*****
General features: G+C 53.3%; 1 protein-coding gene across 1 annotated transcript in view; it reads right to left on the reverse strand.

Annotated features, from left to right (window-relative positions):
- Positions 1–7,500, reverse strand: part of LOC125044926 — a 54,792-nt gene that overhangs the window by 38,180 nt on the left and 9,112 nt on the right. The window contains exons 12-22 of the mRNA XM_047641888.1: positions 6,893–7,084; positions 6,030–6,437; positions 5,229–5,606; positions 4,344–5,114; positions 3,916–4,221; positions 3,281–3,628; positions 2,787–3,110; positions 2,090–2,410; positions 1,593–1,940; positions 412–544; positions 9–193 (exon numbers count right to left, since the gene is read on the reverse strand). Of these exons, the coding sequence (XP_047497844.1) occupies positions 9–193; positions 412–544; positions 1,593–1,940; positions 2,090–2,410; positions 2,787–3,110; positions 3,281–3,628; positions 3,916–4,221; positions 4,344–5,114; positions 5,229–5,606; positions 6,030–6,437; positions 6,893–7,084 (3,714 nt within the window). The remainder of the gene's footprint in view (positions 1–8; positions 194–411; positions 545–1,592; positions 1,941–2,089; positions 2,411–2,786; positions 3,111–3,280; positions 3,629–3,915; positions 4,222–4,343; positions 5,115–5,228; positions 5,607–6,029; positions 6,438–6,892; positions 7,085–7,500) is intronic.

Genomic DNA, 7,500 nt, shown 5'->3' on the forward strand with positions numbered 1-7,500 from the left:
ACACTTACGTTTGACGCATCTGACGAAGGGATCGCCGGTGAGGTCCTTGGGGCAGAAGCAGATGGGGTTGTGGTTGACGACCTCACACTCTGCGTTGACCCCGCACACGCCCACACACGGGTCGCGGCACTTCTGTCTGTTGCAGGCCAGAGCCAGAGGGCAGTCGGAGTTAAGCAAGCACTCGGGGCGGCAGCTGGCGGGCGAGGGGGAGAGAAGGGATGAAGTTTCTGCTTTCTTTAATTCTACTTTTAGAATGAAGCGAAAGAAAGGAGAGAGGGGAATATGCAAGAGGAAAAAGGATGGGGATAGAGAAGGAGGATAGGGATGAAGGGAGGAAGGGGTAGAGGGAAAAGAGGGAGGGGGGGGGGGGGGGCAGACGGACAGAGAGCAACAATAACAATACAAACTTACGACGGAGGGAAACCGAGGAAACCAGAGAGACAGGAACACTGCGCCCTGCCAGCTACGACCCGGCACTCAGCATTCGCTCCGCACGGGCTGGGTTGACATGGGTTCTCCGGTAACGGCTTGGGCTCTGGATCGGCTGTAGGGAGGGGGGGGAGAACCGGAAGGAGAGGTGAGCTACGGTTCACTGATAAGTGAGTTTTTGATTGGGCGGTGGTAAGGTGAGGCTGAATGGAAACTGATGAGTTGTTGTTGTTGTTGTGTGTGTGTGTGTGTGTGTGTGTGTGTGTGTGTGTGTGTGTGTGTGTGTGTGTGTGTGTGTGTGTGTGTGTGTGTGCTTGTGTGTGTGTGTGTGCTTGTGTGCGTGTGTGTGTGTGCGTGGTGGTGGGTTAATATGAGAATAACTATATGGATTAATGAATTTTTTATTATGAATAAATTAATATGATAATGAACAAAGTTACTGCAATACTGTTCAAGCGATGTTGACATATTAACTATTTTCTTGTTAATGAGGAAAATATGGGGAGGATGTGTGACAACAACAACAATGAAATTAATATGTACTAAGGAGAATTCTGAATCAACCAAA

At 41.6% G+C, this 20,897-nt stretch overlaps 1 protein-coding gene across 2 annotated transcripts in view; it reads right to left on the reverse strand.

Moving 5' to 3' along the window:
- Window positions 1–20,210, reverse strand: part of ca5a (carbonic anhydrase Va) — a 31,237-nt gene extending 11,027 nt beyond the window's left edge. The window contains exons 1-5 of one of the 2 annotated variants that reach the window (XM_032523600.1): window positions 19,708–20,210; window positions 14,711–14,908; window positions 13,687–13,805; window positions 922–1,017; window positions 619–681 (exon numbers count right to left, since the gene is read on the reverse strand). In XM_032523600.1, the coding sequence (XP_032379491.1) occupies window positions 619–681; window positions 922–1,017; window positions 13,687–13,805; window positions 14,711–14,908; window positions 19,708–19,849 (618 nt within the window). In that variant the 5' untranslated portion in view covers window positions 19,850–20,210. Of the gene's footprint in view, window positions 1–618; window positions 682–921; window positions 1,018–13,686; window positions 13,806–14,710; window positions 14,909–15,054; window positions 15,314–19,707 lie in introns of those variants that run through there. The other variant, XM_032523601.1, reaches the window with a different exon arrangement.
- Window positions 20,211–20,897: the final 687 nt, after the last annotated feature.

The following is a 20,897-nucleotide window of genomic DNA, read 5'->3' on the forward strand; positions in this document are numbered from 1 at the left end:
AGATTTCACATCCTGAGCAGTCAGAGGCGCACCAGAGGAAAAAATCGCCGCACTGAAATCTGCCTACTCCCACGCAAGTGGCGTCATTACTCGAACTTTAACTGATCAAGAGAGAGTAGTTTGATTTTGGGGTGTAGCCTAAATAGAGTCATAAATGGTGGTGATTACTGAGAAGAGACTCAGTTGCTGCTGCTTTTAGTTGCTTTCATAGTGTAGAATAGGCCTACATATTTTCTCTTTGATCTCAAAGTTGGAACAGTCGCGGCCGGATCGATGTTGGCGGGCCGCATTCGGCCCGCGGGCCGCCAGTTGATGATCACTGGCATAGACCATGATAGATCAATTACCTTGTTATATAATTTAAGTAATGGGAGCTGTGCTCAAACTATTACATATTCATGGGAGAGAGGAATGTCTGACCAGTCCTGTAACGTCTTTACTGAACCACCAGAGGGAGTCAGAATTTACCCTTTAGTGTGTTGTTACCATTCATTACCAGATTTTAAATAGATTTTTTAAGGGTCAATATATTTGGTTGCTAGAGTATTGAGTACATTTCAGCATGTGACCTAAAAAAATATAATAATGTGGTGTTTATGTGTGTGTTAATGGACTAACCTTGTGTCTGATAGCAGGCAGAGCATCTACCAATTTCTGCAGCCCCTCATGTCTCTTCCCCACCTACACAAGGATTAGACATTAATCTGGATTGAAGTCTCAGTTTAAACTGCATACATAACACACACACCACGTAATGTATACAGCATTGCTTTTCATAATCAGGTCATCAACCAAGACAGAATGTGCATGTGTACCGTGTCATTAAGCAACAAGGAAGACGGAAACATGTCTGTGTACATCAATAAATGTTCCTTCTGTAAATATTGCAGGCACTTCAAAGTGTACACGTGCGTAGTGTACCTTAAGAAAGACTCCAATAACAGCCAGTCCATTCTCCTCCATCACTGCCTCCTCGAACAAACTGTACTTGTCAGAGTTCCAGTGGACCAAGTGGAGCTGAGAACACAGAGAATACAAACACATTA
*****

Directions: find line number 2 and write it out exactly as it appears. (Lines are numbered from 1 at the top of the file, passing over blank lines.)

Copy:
Annotated features, from left to right (window-relative positions):